The Whopperito at Burger King: “Que Onda Guero?”

BK Whopperito/Whopper

I’m trying to take this seriously, but this entry pretty much writes itself.

When I was in college, my friends and I would look at the website This is Why You’re Fat, which post pictures of all things bacon-wrapped and cheese-stuffed; excessively decadent food monstrosities that people would make and submit pictures. While being interviewed on the podcast Lea and the Internet, I recalled the website and we noted that most of its current posts are no longer homemade concoctions, but readily available for purchase, which demonstrates a general shift in our culture toward over-the-top Instagrammable food excesses.

Burger King has been embracing this food trend, producing the Mac ‘n Cheetos, the Cheetos Chicken Fries they introduced just this week, and the Whopperito: a hybrid between their Whopper cheeseburger and a burrito. As an established fan of the Whopper, I optimistically anticipated the Whopperito to simply be a Whopper in a tortilla.

Which would have been good. If that’s what they’d done.

BK Whopperito

Who taught them how to wrap burritos?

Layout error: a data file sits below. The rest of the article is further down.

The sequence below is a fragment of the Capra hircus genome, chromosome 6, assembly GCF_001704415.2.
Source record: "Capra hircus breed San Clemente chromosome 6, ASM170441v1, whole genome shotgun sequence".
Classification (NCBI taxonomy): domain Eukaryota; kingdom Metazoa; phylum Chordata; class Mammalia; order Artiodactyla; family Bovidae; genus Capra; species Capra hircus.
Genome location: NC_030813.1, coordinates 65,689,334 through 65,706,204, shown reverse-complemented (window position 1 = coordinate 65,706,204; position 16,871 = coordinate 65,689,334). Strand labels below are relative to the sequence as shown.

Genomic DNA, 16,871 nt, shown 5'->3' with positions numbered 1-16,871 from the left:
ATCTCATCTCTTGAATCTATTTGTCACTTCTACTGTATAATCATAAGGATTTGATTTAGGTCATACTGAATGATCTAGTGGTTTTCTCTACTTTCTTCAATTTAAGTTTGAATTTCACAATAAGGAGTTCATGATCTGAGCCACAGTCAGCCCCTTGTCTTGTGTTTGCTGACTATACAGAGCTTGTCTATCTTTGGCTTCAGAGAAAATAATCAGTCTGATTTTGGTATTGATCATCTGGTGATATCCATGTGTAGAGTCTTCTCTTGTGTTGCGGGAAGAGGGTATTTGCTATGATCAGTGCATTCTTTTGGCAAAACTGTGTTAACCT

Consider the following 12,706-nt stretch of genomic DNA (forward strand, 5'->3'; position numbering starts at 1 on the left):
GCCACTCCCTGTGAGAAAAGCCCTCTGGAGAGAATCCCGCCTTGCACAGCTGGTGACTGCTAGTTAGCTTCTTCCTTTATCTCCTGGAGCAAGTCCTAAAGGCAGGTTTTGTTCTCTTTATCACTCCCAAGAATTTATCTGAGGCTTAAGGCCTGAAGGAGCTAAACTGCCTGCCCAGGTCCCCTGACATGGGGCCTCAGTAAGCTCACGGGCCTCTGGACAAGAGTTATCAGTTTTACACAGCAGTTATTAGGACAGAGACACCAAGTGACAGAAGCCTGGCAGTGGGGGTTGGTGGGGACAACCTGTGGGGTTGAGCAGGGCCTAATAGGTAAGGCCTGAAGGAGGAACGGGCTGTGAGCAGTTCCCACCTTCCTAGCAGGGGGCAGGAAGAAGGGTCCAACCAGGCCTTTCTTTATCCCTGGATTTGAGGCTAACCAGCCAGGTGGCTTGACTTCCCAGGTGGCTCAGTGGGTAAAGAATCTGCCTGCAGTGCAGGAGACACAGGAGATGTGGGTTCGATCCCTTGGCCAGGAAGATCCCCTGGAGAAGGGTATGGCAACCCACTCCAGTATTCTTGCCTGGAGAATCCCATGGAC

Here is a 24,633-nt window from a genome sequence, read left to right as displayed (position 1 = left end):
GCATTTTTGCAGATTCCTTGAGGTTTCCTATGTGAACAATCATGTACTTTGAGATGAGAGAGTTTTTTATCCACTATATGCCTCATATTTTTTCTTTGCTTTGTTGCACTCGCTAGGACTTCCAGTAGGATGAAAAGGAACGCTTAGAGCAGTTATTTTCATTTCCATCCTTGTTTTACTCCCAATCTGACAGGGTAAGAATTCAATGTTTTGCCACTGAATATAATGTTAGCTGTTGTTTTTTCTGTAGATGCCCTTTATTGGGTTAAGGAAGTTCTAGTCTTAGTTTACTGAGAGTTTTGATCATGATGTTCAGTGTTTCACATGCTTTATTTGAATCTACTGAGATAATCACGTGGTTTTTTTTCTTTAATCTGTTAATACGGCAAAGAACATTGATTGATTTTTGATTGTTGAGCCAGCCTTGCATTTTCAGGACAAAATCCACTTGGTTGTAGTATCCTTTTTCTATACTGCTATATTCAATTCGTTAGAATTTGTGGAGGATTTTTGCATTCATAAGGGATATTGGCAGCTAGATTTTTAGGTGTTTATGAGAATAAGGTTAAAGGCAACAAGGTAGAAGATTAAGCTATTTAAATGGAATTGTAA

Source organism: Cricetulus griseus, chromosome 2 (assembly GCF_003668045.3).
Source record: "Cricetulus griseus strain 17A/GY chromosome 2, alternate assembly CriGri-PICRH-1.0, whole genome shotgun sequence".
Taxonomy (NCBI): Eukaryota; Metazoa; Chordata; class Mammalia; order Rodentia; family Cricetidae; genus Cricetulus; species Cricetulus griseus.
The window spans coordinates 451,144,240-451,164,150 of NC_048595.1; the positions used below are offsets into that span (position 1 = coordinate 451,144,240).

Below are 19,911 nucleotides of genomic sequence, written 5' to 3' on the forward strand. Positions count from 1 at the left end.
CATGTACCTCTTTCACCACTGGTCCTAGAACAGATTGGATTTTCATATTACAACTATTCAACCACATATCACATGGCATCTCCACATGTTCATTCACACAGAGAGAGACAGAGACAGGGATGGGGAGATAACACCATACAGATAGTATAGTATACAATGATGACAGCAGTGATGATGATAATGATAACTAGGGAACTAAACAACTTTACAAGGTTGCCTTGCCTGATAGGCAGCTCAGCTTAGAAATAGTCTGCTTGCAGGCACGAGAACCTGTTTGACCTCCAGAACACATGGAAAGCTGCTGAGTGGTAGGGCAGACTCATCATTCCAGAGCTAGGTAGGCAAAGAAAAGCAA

I want to tell you it was simply disgusting, but it mostly just doesn’t work. To their credit, there’s plenty of beef in it, but it’s beef that’s been ruined. They start with their chargrilled burger patties, which is a very good place to start, because they’re central to the BK taste. They hack ’em into chunks and then immediately take a nosedive by adding some kind of Tex-Mex sauce. It makes it taste like Wendy’s chili — which I should note I also really like — but WHY DID THEY DO THAT? They cover up most of that Flame Grilled™ flavor. Is the Whopper not good enough? They have a good thing going here, and they’re using the Whopper name in vain because they clearly don’t have faith in their own top-selling product. BK Whopperito cross sectionThey wrap it up — poorly — in a tortilla with sliced tomatoes, diced onions, pickles, and iceberg lettuce. It’s all clearly pulled directly from the same bins they use to make burgers so they wouldn’t need, like, twenty ingredients on the line for one stupid hype beast, but they all just taste fucking bizarre, texturally. Diced tomatoes in a burrito, people. Standard burger pickles are out of place in this Tex-Mex wasteland. Jalapeños are an obvious choice in the bastardization they’ve created, but I’d probably be bitching about them, too, in this heathenistic abomination. And then there’s some kind of queso sauce that tastes more of the plasticine movie theater nacho cheese than the American cheese that’s a burger’s best friend, just in case you thought all processed cheeses were created equal. And it was painfully missing the mayo and ketchup that round out the Whopper flavor. But I guess that’s what the Tex-Mex sauce and plastic cheese are there for: to make you wish there was mayo and ketchup on it. And American cheese. And a bun. And it was an actual Whopper.